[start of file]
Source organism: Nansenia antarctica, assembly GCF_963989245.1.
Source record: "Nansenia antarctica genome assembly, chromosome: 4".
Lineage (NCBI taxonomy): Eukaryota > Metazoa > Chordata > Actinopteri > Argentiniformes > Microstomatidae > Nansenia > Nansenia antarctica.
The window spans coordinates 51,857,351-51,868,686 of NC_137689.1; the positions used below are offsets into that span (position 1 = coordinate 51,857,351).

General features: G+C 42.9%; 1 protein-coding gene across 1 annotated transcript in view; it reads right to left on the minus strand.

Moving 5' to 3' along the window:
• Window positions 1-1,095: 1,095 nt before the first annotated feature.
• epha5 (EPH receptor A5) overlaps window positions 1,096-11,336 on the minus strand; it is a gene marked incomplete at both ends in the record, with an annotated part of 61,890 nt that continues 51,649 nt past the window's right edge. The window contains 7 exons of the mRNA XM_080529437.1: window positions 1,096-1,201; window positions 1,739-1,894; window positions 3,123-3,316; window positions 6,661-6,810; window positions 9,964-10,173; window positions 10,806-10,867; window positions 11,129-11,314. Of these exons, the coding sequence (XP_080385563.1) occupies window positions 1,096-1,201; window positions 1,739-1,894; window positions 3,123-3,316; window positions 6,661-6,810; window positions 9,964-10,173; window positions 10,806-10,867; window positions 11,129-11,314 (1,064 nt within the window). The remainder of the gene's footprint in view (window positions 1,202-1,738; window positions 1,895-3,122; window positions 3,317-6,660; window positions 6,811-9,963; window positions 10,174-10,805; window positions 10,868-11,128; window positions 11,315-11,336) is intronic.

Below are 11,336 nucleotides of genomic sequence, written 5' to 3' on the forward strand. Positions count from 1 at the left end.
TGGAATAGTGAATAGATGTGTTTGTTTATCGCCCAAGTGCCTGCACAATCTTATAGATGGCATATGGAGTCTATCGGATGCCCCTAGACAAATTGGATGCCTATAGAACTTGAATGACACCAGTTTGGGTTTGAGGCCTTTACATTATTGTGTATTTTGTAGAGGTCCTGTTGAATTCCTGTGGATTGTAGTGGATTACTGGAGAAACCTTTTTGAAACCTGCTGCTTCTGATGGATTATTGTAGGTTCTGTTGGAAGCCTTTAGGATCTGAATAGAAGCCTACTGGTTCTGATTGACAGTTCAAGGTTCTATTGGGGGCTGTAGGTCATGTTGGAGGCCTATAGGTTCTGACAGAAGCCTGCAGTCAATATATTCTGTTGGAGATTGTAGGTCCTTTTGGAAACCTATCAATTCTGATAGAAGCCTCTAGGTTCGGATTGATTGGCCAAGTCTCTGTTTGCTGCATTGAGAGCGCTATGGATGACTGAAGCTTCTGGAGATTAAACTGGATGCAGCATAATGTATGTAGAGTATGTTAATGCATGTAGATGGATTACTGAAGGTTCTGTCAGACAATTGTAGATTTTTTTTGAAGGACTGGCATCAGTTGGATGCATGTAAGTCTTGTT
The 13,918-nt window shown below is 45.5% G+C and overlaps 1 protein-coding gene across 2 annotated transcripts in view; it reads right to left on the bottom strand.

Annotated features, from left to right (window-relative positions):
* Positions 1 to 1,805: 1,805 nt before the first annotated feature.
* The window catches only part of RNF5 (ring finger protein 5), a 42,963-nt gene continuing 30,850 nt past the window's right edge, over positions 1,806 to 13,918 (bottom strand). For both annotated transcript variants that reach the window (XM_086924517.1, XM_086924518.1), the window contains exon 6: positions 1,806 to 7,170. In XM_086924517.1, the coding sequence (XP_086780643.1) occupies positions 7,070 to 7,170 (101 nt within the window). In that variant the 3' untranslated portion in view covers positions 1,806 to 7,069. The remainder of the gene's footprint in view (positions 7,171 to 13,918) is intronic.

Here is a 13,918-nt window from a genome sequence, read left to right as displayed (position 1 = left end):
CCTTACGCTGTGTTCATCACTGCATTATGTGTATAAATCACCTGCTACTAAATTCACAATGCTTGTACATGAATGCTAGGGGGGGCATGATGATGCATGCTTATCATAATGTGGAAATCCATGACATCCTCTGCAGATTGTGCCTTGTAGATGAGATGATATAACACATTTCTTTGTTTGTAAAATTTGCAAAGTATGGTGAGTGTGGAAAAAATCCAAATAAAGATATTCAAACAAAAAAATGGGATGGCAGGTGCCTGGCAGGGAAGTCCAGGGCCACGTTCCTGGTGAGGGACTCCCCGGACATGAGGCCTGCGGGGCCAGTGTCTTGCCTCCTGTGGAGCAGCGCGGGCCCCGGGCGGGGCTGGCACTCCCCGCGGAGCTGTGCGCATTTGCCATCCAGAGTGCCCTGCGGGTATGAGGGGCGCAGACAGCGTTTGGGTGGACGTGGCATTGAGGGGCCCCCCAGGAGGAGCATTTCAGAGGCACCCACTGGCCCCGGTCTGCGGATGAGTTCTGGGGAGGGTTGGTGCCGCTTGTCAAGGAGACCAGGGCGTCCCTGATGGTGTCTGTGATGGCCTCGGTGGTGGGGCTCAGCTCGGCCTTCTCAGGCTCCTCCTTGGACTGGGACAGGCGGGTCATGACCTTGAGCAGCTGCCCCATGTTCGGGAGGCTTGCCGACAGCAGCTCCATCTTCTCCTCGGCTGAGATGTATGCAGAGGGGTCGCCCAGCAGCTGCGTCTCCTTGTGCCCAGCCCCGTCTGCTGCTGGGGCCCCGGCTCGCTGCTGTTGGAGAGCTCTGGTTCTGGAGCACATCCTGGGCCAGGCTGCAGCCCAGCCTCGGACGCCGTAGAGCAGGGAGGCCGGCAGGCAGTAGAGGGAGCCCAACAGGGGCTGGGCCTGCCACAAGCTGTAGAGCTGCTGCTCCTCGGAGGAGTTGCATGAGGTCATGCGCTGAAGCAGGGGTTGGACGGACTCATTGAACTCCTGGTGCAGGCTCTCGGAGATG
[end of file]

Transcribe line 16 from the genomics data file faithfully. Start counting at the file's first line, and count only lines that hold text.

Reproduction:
CCTTACGCTGTGTTCATCACTGCATTATGTGTATAAATCACCTGCTACTAAATTCACAATGCTTGTACATGAATGCTAGGGGGGGCATGATGATGCATGCTTATCATAATGTGGAAATCCATGACATCCTCTGCAGATTGTGCCTTGTAGATGAGATGATATAACACATTTCTTTGTTTGTAAAATTTGCAAAGTATGGTGAGTGTGGAAAAAATCCAAATAAAGATATTCAAACAAAAAAATGGGATGGCAGGTGCCTGGCAGGGAAGTCCAGGGCCACGTTCCTGGTGAGGGACTCCCCGGACATGAGGCCTGCGGGGCCAGTGTCTTGCCTCCTGTGGAGCAGCGCGGGCCCCGGGCGGGGCTGGCACTCCCCGCGGAGCTGTGCGCATTTGCCATCCAGAGTGCCCTGCGGGTATGAGGGGCGCAGACAGCGTTTGGGTGGACGTGGCATTGAGGGGCCCCCCAGGAGGAGCATTTCAGAGGCACCCACTGGCCCCGGTCTGCGGATGAGTTCTGGGGAGGGTTGGTGCCGCTTGTCAAGGAGACCAGGGCGTCCCTGATGGTGTCTGTGATGGCCTCGGTGGTGGGGCTCAGCTCGGCCTTCTCAGGCTCCTCCTTGGACTGGGACAGGCGGGTCATGACCTTGAGCAGCTGCCCCATGTTCGGGAGGCTTGCCGACAGCAGCTCCATCTTCTCCTCGGCTGAGATGTATGCAGAGGGGTCGCCCAGCAGCTGCGTCTCCTTGTGCCCAGCCCCGTCTGCTGCTGGGGCCCCGGCTCGCTGCTGTTGGAGAGCTCTGGTTCTGGAGCACATCCTGGGCCAGGCTGCAGCCCAGCCTCGGACGCCGTAGAGCAGGGAGGCCGGCAGGCAGTAGAGGGAGCCCAACAGGGGCTGGGCCTGCCACAAGCTGTAGAGCTGCTGCTCCTCGGAGGAGTTGCATGAGGTCATGCGCTGAAGCAGGGGTTGGACGGACTCATTGAACTCCTGGTGCAGGCTCTCGGAGATG